Some of these events — including panels for first-generation, low-income, Questbridge and international students — specifically target students who due to the financial burden of visiting Dartmouth in person have historically been left out of admissions programming. Moving forward, the admissions office should make putting on online events like these a central pillar of its recruitment strategy. Increasing accessibility to this information is crucial for these groups of students, who relative to their more privileged peers disproportionately lack access to college counselors and generational knowledge about college and the application process.

Moreover, even when in-person events start back up — likely sometime next academic year — these online programs will not be difficult to maintain alongside in-person events. Most are an hour or less in duration, meaning that the expense of paying students to work these events and the time requirements for admissions officers are both minimal — especially when compared to traditional student recruiting methods. These small costs should also be weighed against the immense good these programs do in terms of increasing Dartmouth’s exposure to prospective students, especially those from marginalized backgrounds. These students are traditionally underrepresented on campuses such as Dartmouth — where Black and Hispanic students account for only 16% of the student body and almost 80% of students come from the top fifth of the income distribution — and programs that increase accessibility support Dartmouth’s goal of creating a more diverse student body.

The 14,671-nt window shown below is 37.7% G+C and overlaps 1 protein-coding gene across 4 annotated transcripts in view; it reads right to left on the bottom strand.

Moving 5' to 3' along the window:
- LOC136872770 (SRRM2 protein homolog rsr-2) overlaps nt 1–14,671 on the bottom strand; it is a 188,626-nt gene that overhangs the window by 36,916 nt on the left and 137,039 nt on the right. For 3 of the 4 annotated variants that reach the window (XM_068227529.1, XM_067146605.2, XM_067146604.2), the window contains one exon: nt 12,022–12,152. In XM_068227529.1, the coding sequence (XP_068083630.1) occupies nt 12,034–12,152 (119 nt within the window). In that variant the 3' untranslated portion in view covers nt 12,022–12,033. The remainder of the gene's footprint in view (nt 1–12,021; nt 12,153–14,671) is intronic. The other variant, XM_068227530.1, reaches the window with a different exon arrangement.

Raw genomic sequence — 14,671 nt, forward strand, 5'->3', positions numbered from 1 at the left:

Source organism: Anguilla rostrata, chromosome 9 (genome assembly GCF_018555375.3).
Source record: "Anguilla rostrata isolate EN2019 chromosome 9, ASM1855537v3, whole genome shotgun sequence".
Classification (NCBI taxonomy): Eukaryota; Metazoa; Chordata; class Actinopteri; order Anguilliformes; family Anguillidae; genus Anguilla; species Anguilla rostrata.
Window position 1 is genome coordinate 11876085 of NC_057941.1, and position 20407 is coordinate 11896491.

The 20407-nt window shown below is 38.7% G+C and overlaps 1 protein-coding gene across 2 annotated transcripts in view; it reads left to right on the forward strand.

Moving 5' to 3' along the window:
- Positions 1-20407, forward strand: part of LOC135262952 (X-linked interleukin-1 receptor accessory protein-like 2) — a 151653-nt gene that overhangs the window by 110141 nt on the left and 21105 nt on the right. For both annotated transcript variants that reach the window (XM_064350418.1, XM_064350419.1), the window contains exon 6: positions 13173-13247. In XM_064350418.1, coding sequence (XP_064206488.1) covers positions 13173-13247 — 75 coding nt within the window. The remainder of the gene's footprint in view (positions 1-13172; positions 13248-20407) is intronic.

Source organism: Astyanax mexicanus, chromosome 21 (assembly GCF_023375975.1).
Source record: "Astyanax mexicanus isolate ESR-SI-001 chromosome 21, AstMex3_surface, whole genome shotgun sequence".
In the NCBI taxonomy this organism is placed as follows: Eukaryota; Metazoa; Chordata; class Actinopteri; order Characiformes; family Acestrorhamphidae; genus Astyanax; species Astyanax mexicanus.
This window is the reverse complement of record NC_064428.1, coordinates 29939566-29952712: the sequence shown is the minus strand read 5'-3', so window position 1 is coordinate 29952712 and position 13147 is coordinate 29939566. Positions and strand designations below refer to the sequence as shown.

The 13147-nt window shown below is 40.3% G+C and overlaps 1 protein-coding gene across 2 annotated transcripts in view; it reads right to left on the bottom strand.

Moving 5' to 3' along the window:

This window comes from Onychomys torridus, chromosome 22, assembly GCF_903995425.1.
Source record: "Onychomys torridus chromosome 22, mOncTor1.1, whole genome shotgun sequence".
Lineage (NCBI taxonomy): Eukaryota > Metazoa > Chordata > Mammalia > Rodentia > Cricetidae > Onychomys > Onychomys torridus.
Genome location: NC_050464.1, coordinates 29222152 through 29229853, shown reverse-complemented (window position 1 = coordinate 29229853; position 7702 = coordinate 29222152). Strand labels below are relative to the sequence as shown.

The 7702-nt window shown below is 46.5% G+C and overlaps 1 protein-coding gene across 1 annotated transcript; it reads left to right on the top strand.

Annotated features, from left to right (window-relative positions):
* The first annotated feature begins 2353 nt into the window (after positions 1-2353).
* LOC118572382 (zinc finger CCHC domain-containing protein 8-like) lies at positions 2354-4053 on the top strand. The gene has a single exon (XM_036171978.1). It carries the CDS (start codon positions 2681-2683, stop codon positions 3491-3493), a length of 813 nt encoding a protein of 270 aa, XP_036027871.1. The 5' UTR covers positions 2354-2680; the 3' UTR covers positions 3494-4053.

While it is laudable that Dartmouth has created such diverse programming geared toward individuals from such a wide range of backgrounds during the pandemic, it is imperative that these efforts be maintained even after life on campus “returns to normal.” To be clear, we are not calling for the total abandonment of in-person admissions programming — rather, we are arguing that continuing to offer robust virtual programming alongside in-person programming will allow Dartmouth to reach many more students than it typically does during the in-person admissions cycle. By choosing to maintain and build upon online outreach efforts, Dartmouth has the opportunity to demonstrate its commitment not only to creating a more diverse and inclusive campus, but also to leveling the playing field for prospective students.

The admissions process is already a challenging and complicated one for too many. By continuing to expand access to information about the admissions process, financial aid, and the Dartmouth experience via virtual programming, the College can make the admissions process more approachable for everyone. 

The editorial board consists of opinion staff columnists, the opinion editors, the executive editors and the editor-in-chief.